leonarddewittjpg-58c7fefd5e860fdbThe story behind DeWitt’s earning of the nomination for this esteemed medal  is dramatic and colorful. DeWitt was stationed in New Guinea, as a Communications Officer in the 41st Division of the U.S. Army. Working in the center of the camp when the first explosion was heard, DeWitt ran over to the battle location to help fight off the attackers, but found himself quite alone. Understanding that the Japanese Commander was ordering his troops to gather at the base of the hill in order to fire at the Americans, DeWitt found a Tommy Gun and a Browning Automatic  Rifle and began firing at the Japanese. After shooting into the darkness and using all his ammunition, DeWitt was left with 2 grenades, which he strategically flung into the hole. Unfortunately, in an attempt to avoid a reciprocal grenade, De Witt accidentally lost his balance and slid down the hill, landing between 2 Japanese soldiers. With the only weapon he had–a bayonet used to open rations, he stabbed one of the soldiers. Left with only his helmet, DeWitt managed to finish off the second soldier with a mighty blow. In an act of frustration that the American troops of mainly new recruits had left him on his own, DeWitt threw his helmet into the hole, scaring the remaining Japanese and sending them running. DeWitt suspects they mistook his helmet for a “satchel charge”Chad and retreated.

DeWitt did receive the Distinguished Service Cross. This is the Army’s second highest honor (after the Medal of Honor), and is awarded to U.S. and Foreign military personnel and civilians who have displayed extraordinary heroism while engaged in action against an enemy of the United States, in military operations involving conflict with a foreign force, or while serving with a friendly nation engaged in armed conflict against a force in which the United States is not a belligerent party.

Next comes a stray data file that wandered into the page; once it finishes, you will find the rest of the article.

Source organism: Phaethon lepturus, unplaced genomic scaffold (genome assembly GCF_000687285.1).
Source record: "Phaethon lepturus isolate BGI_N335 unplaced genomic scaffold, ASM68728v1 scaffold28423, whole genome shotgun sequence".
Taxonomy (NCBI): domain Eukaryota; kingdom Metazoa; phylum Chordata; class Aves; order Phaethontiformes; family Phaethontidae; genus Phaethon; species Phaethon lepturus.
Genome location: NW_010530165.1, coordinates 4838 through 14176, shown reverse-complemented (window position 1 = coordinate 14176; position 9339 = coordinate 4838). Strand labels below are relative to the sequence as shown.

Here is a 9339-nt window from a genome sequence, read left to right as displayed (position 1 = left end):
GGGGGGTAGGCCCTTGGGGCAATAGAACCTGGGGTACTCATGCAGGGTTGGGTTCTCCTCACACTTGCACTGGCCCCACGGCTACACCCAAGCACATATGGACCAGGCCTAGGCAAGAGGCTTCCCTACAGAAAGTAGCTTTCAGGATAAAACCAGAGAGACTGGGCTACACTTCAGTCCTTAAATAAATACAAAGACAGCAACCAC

Oregon National Guard historian Lt. Col. Alisha Hamel, is assisting DeWitt with a new nomination for the Medal of Honor. The new nomination was submitted to Senator Jeff Merkley’s office, who then forwarded it to the Secretary of the Army for vetting.

State Representative, Jim Weidner is spearheading the effort to honor Leonard DeWitt and all the Oregonian reservists just like him, with a monument to their service and heroism. When Representative Weidener realized that Leonard is in his district, he got a bill (HJM17) through the Oregon Legislature, asking Congress and the President to request this Medal on Leonard’s behalf. Senator Ron Wyden proclaimed that he, Governor Kitzhaber and Senator Merkeley were going to do all they can to push this through Congress.  Chad had the honor of meeting Leonard DeWitt and his wife, Joanne, along with Representative Weidner at the State Capitol in Salem. At that time DeWitt and his wife expressed their delight that the monument will be created.

bernini-davidInspired by Bernini’s David and Goliath statue, Chad’s vision for this monument will reflect the story behind the honor, but also DeWitt’s call to action and bravery. In Chad’s interpretation, DeWitt holds his now infamous helmet, in a stance reminiscent of running into battle, determined, and with a sense of accomplishment once the battle is won. To quote Chad, “A true hero is someone who steps up to fight when no one else will.”

The sculpture will be installed outside, in McMinville’s city square. DeWitt is 91 and live with his wife in McMinville, OR.

To learn more a out the Congressional Medal of Honor, visit wwwcmohs.org.